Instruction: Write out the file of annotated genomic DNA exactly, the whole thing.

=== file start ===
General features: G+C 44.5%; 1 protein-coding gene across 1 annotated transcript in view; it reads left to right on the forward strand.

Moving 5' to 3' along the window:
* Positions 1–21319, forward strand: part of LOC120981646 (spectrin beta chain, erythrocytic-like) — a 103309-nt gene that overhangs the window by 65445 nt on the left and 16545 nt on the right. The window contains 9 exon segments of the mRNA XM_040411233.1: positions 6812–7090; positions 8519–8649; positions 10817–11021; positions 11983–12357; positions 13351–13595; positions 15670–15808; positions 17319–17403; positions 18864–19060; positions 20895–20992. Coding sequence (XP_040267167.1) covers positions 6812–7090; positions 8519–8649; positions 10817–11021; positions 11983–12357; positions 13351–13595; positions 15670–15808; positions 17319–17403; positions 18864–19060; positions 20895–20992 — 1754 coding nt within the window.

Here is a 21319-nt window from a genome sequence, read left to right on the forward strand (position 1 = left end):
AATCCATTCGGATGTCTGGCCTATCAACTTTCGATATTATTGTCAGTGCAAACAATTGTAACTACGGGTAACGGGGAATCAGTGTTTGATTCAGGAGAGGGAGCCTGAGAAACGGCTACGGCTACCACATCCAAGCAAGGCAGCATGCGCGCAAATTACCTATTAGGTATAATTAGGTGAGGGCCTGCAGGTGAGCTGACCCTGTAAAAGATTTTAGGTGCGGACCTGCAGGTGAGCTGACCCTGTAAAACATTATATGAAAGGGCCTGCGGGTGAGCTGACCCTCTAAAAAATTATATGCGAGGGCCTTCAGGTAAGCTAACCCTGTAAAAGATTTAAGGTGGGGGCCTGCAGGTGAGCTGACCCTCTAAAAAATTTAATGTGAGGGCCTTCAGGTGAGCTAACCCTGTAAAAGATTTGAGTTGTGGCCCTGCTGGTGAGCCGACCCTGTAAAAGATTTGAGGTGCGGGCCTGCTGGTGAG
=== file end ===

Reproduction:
General features: G+C 44.5%; 1 protein-coding gene across 1 annotated transcript in view; it reads left to right on the forward strand.

Moving 5' to 3' along the window:
* Positions 1–21319, forward strand: part of LOC120981646 (spectrin beta chain, erythrocytic-like) — a 103309-nt gene that overhangs the window by 65445 nt on the left and 16545 nt on the right. The window contains 9 exon segments of the mRNA XM_040411233.1: positions 6812–7090; positions 8519–8649; positions 10817–11021; positions 11983–12357; positions 13351–13595; positions 15670–15808; positions 17319–17403; positions 18864–19060; positions 20895–20992. Coding sequence (XP_040267167.1) covers positions 6812–7090; positions 8519–8649; positions 10817–11021; positions 11983–12357; positions 13351–13595; positions 15670–15808; positions 17319–17403; positions 18864–19060; positions 20895–20992 — 1754 coding nt within the window.

Here is a 21319-nt window from a genome sequence, read left to right on the forward strand (position 1 = left end):
AATCCATTCGGATGTCTGGCCTATCAACTTTCGATATTATTGTCAGTGCAAACAATTGTAACTACGGGTAACGGGGAATCAGTGTTTGATTCAGGAGAGGGAGCCTGAGAAACGGCTACGGCTACCACATCCAAGCAAGGCAGCATGCGCGCAAATTACCTATTAGGTATAATTAGGTGAGGGCCTGCAGGTGAGCTGACCCTGTAAAAGATTTTAGGTGCGGACCTGCAGGTGAGCTGACCCTGTAAAACATTATATGAAAGGGCCTGCGGGTGAGCTGACCCTCTAAAAAATTATATGCGAGGGCCTTCAGGTAAGCTAACCCTGTAAAAGATTTAAGGTGGGGGCCTGCAGGTGAGCTGACCCTCTAAAAAATTTAATGTGAGGGCCTTCAGGTGAGCTAACCCTGTAAAAGATTTGAGTTGTGGCCCTGCTGGTGAGCCGACCCTGTAAAAGATTTGAGGTGCGGGCCTGCTGGTGAG